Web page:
Up until last season, the left-arm spinner was at least seen as someone who could give the skipper four overs on any given day, in any conditions. IPL 2020 was a season to forget with the ball for the 30-year-old, still he completed his quota of 4 overs in half the matches he featured in.
Rohit’s faith in Krunal has taken a nosedive in IPL 2021.
So far this season, Krunal has completed his quota of 4 overs in just 2 matches. Across the last three matches, the left-arm spinner has bowled just 3 overs, and he has not completed his quota of 4 overs in each of MI’s last six matches. This despite 50% of those six games being played at Chepauk.
All this essentially means that it’s Krunal’s package that continues to entice the MI management. They no longer see him as a reliable left-arm spinner who can chip in with the bat, but as a proper all-rounder who is capable of winning matches even with the bat in hand.
The problem, though, is that the numbers don’t justify Mumbai’s obsession with Krunal’s batting ability either.
Across the last three IPL seasons, Krunal has batted 35 times. Among batsmen who have played 25 or more innings in this timeframe, the southpaw is the only player to average less than 20. This season, he is currently averaging 14.85, his lowest ever tally in an IPL season.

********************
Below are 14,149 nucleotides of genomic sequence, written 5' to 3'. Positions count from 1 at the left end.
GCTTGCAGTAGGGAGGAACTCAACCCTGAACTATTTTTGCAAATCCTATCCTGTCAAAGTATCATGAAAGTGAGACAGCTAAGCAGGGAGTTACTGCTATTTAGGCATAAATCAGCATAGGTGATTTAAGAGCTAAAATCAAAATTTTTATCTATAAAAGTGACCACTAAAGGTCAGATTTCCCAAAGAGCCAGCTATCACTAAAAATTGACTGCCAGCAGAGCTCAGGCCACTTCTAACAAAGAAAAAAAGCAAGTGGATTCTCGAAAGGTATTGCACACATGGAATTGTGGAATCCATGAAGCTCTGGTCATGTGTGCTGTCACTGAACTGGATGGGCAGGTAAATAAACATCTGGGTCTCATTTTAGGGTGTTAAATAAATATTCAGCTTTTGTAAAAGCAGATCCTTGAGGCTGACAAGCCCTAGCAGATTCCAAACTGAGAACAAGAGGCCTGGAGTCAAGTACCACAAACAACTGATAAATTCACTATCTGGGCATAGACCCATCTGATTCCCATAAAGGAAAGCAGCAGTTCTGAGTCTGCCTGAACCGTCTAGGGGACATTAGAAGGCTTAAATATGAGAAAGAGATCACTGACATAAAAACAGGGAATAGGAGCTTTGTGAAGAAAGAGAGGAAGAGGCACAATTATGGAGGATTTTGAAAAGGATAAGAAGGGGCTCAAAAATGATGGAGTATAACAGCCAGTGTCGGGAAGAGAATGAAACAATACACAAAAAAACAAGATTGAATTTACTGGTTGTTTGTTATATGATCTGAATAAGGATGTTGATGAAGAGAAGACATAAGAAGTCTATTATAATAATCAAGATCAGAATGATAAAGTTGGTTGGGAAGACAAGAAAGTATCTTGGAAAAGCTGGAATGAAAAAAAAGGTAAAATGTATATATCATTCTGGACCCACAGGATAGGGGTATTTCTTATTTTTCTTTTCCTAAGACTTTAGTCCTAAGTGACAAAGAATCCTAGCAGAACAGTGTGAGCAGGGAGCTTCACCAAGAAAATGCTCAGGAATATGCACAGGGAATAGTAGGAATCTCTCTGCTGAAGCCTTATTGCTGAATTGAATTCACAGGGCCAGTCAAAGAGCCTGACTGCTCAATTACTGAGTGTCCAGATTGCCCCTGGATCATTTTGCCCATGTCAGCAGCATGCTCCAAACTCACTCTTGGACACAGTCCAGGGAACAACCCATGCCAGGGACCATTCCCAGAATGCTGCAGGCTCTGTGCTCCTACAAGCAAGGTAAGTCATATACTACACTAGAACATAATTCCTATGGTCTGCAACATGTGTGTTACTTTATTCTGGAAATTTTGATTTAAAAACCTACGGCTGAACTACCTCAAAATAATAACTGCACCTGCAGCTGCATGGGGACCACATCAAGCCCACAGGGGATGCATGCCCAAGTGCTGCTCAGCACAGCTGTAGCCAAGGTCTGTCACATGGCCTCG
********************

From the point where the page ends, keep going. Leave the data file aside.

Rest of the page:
Fine, for a batsman like Krunal who comes in to bat late - or is sent up the order to utilize match-ups - it is perhaps harsh to quantify ability using ‘average’ as the primary metric. Considering he is also a finisher, strike rate would be a much more accurate metric to assess performance.
As it turns out, however, his scoring rate hasn’t been much impressive, either. Since the start of IPL 2019, Krunal has struck at 122.6. Only four batters - Iyer, Smith, Gill and Rayudu - have struck at a lower rate, yet each of them have made up for the low SR through runs, averaging over 29. Krunal has the SR of an anchor despite being a finisher.
The walls are closing in on Krunal Pandya
Make no mistake, Krunal Pandya is a cricketer any limited-overs side in the world would love to have. The devastating fifty against England on ODI debut, and the parsimonious showing against Sri Lanka in July (he ended the ODIs with an ER of 3.50) both served as reminders of just how good he could be.
But there is only so long you could back a player on potential. Particularly in an unrelenting, unforgiving competition like the IPL.
Krunal has, over the years, played an integral role in turning Mumbai into the powerhouses they are today but even the most ardent supporter of his would admit that he is skating on thin ice.
Could Mumbai really afford to have an all-rounder who won’t guarantee the side runs and overs? Is Krunal really thaaaat indispensable? Would it not be worth giving someone like an Anukul Roy, who provides the same package and had a breakthrough domestic season six months ago, a run of few matches?
These are all questions for Mahela Jayawardene to ponder. For the first two questions at least, his answer, thus far, has been a stubborn ‘yes’.
But the time has come for the MI head coach to re-think his stance. It has been long-ignored, but Krunal Pandya’s form is now a problem that needs addressing.